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Blood. 2004 Dec 1;104(12):3591-7. Epub 2004 May 25.

Antioxidative stress-associated genes in circulating progenitor cells: evidence for enhanced resistance against oxidative stress.

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1
Division of Molecular Cardiology, Department of Internal Medicine IV, University of Frankfurt, Theodor-Stern-Kai 7, 60590 Frankfurt, Germany.

Abstract

Adult and embryonic stem cells hold great promise for regenerative medicine. Expression profiling of stem cells revealed a characteristic imprint of genes, so-called "stemness" genes, providing resistance to stress. Circulating progenitor cells with an endothelial phenotype (EPCs) can be isolated from peripheral blood and contribute to neovascularization and endothelial regeneration. We investigated whether EPCs are equipped with an antioxidative defense to provide resistance against oxidative stress. EPCs exhibited a significantly lower basal reactive oxygen species (ROS) concentration as compared with mature umbilical vein endothelial cells (HUVECs). Incubation with H(2)O(2) (500 microM) or the redox cycler LY-83583 (10 microM) profoundly increased the ROS concentration to 3- and 4-fold and induced apoptosis in HUVECs. In contrast, H(2)O(2) and LY-83583 induced only a minor increase in intracellular ROS levels and apoptosis in EPCs. Consistently, the expression of the intracellular antioxidative enzymes catalase, glutathione peroxidase and manganese superoxide dismutase (MnSOD), was significantly higher in EPCs versus HUVECs and human microvascular endothelial cells. In accordance, combined inhibition of these antioxidative enzymes increased ROS levels in EPCs and impaired EPC survival and migration. Taken together, EPCs reveal a higher expression of antioxidative enzymes and, thus, are exquisitely equipped to be protected against oxidative stress consistent with their progenitor cell character.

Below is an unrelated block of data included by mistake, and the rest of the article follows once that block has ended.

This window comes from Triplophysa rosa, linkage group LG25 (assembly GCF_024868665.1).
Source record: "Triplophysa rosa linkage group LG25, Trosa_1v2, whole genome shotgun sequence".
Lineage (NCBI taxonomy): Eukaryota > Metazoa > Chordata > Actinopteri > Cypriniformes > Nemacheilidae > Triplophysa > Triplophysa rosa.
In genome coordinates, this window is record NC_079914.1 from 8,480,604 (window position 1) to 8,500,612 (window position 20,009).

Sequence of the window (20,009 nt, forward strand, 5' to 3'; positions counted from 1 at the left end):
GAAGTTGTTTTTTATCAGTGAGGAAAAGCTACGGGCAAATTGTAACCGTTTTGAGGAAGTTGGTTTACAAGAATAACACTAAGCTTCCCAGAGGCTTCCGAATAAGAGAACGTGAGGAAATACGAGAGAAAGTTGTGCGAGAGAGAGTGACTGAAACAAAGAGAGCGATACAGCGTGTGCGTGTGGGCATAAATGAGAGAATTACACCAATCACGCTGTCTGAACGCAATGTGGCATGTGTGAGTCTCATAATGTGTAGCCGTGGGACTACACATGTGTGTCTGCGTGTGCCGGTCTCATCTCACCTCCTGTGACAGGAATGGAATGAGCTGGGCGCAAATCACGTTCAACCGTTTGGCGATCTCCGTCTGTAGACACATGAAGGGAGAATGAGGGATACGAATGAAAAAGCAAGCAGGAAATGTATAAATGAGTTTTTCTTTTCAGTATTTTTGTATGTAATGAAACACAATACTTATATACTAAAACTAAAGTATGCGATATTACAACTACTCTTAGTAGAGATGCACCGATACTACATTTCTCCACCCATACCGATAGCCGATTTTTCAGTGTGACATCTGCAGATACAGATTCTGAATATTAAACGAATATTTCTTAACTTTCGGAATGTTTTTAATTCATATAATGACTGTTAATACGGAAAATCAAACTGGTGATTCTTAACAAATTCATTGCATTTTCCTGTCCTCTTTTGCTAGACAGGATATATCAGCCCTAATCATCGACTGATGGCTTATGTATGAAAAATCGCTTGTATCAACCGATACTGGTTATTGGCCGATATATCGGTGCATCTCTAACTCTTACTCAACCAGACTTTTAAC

PMID:
15161665
DOI:
10.1182/blood-2003-12-4103
[Indexed for MEDLINE]
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